Reformation Lutheran Church A Congregation of the ELCA

Mirrors

February 4-5, 2017
Matthew 5:13-20 – 5 Epiphany A – 2-5-17

In the book, It Was On Fire When I Lay Down On It, Robert Fulghum tells how he found purpose in life. He took a course on Greek culture at an Orthodox retreat center on the Island of Crete. A man named Alexander Papaderos had built the center. After World War II, Papaderos became disturbed by the hatred his people still had for the Germans, so he built a meeting place where people could come to make peace, to talk, and try to understand one another. He built the center on the site where Nazi soldiers had brutally murdered thousands of Cretan civilians. For years, people had come from all over the world to share in the love and grace of Dr. Papaderos and to learn a better way.

Fulghum raised his hand and asked, “Dr. Papaderos, what’s the meaning of life?”

The class chuckled, but Papaderos nodded and said, “I will answer your question.”

Taking his billfold out of his pocket, he brought out a small round mirror, about the size of a quarter. He told about growing up poor in a small village on Crete. One day during the war, a German motorcycle wrecked near his home, and Alexander picked up a piece of the broken mirror from the motorcycle. He scratched it on a stone to round off the edges, and then began to play with the mirror as a toy. He became fascinated that he could use the mirror to reflect sunlight into places where light would never shine. It became a game to get the light into dark places.

As he grew into a man, Papaderos began to realize that this was more than a child’s game, it was a metaphor for what he wanted to do with his life. He understood that he wasn’t the source of the light, but the light was there—the light of truth, understanding, knowledge—and it would only shine in the dark places if he reflected it.

Papaderos told the class, “I am a fragment of a mirror whose whole design and shape I do not know. Nevertheless, with what I have I can reflect light into the dark places of this world – into the black places in [our hearts] – and change some things in some people. Perhaps others may see and do likewise. This is what I am about. This is the meaning of my life.”

In our Gospel lesson today, Jesus tells us that we are the light of the world. This may be confusing because, in the Gospel of John, Jesus says that he is the light of the world. Both are true. Our job is to reflect and shine Christ’s light into the dark places. What’s missing from the English translation and Alexander Papaderos’ wonderful story is that the text says, “You ALL are the light of the world.” There’s an African proverb that says, simply, “I am because we are.” One’s identity is connected to the larger group. We know that one candle can destroy a whole lot of darkness, but a city on a hill can be seen for 100 miles. Our church is that city on a hill reflecting Christ’s light into the world by what we say and what we do. This congregation is engaged in our community, our Synod, and the world. We are invested in Coleman Middle School and in the Community Breakfasts and in Mision San Juan de Dios and a host of other worthy organizations and causes. We support missionaries and new congregations and campus ministries. True to our mission, we are “Servants of God, guided by the Holy Spirit, to make Christ known.” We have learned that, together, we can do more than I could do or you could do alone.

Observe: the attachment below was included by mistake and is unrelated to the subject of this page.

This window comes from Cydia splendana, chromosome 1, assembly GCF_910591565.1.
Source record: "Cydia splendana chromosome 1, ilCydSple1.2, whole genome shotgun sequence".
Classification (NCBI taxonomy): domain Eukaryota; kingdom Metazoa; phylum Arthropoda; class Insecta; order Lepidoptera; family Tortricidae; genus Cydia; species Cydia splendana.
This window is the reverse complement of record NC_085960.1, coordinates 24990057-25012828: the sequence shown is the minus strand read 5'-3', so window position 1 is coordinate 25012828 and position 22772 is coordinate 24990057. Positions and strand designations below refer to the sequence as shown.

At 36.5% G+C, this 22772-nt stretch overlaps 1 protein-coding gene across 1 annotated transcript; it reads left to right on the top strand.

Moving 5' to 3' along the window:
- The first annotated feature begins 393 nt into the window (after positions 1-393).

The biggest limitation of our light is the absence of more of us. For that reason, I’m going to ask you to do something that I can’t (at least not yet). Look around you. Notice who’s missing who used to be there. Call them. Ask them how they’re doing. Tell them you miss them. Look around you and see who is new. Welcome them. Exchange names. Tell them you’re glad they are here. Remember, we ALL are the light of the world.

This story is floating around the internet. It has been attributed to Billy Graham, but it’s not his story. It may be urban legend or the story of an exceptional pastor of a few generations ago.

A member of a small country church in the Midwest had suddenly stopped coming to worship. After a few weeks, the pastor made a visit to his home. He was invited into the living room where a fire was burning in the fireplace. The two men sat in comfortable chairs and watched the fire for several minutes. The pastor got up, took the fire tongs, and lifted an ember from the fire and moved it off to the side. Then he sat back down. The men watched silently as lone ember’s flame flickered and diminished, there was a momentary glow and then its fire was no more.

The pastor got up to leave and his host followed him to the door. With eyes filled with tears he told his pastor, “I’ll be back in church on Sunday.”

You all are the light of the world. Shine. Reflect. Together. Amen

__ Robert Fulghum, It Was on Fire When I Lay Down on It (paperback), NY, NY: Ballantine Books, 1991, pp. 170-175.